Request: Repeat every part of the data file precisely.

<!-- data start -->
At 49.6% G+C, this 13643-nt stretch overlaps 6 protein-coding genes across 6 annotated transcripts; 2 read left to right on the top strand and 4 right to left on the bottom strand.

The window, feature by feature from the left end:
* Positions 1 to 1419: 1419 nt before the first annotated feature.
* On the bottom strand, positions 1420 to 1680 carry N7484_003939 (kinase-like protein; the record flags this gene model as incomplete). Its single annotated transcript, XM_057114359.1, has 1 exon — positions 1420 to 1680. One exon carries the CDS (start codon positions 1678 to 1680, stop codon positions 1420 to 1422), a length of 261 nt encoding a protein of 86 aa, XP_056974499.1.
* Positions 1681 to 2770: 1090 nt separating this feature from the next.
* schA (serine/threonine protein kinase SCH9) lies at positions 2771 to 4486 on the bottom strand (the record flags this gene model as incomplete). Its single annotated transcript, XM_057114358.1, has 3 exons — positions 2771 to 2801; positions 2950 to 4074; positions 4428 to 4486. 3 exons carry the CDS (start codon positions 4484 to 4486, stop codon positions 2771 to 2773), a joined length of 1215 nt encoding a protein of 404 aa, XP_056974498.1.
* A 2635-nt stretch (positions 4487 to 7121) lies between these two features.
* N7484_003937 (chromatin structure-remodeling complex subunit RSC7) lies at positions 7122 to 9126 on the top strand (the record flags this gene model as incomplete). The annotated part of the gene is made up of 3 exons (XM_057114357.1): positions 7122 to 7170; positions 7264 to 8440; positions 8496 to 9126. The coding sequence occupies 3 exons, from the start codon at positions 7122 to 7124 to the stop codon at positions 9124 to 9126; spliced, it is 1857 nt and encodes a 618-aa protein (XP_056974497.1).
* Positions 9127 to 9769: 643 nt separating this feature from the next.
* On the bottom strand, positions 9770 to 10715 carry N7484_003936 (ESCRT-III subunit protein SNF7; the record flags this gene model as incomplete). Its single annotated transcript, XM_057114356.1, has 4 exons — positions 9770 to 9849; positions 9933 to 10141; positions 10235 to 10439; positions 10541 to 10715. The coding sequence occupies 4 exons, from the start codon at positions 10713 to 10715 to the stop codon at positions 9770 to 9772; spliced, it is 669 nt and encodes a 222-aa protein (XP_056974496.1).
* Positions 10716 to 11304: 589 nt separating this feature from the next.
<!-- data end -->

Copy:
At 49.6% G+C, this 13643-nt stretch overlaps 6 protein-coding genes across 6 annotated transcripts; 2 read left to right on the top strand and 4 right to left on the bottom strand.

The window, feature by feature from the left end:
* Positions 1 to 1419: 1419 nt before the first annotated feature.
* On the bottom strand, positions 1420 to 1680 carry N7484_003939 (kinase-like protein; the record flags this gene model as incomplete). Its single annotated transcript, XM_057114359.1, has 1 exon — positions 1420 to 1680. One exon carries the CDS (start codon positions 1678 to 1680, stop codon positions 1420 to 1422), a length of 261 nt encoding a protein of 86 aa, XP_056974499.1.
* Positions 1681 to 2770: 1090 nt separating this feature from the next.
* schA (serine/threonine protein kinase SCH9) lies at positions 2771 to 4486 on the bottom strand (the record flags this gene model as incomplete). Its single annotated transcript, XM_057114358.1, has 3 exons — positions 2771 to 2801; positions 2950 to 4074; positions 4428 to 4486. 3 exons carry the CDS (start codon positions 4484 to 4486, stop codon positions 2771 to 2773), a joined length of 1215 nt encoding a protein of 404 aa, XP_056974498.1.
* A 2635-nt stretch (positions 4487 to 7121) lies between these two features.
* N7484_003937 (chromatin structure-remodeling complex subunit RSC7) lies at positions 7122 to 9126 on the top strand (the record flags this gene model as incomplete). The annotated part of the gene is made up of 3 exons (XM_057114357.1): positions 7122 to 7170; positions 7264 to 8440; positions 8496 to 9126. The coding sequence occupies 3 exons, from the start codon at positions 7122 to 7124 to the stop codon at positions 9124 to 9126; spliced, it is 1857 nt and encodes a 618-aa protein (XP_056974497.1).
* Positions 9127 to 9769: 643 nt separating this feature from the next.
* On the bottom strand, positions 9770 to 10715 carry N7484_003936 (ESCRT-III subunit protein SNF7; the record flags this gene model as incomplete). Its single annotated transcript, XM_057114356.1, has 4 exons — positions 9770 to 9849; positions 9933 to 10141; positions 10235 to 10439; positions 10541 to 10715. The coding sequence occupies 4 exons, from the start codon at positions 10713 to 10715 to the stop codon at positions 9770 to 9772; spliced, it is 669 nt and encodes a 222-aa protein (XP_056974496.1).
* Positions 10716 to 11304: 589 nt separating this feature from the next.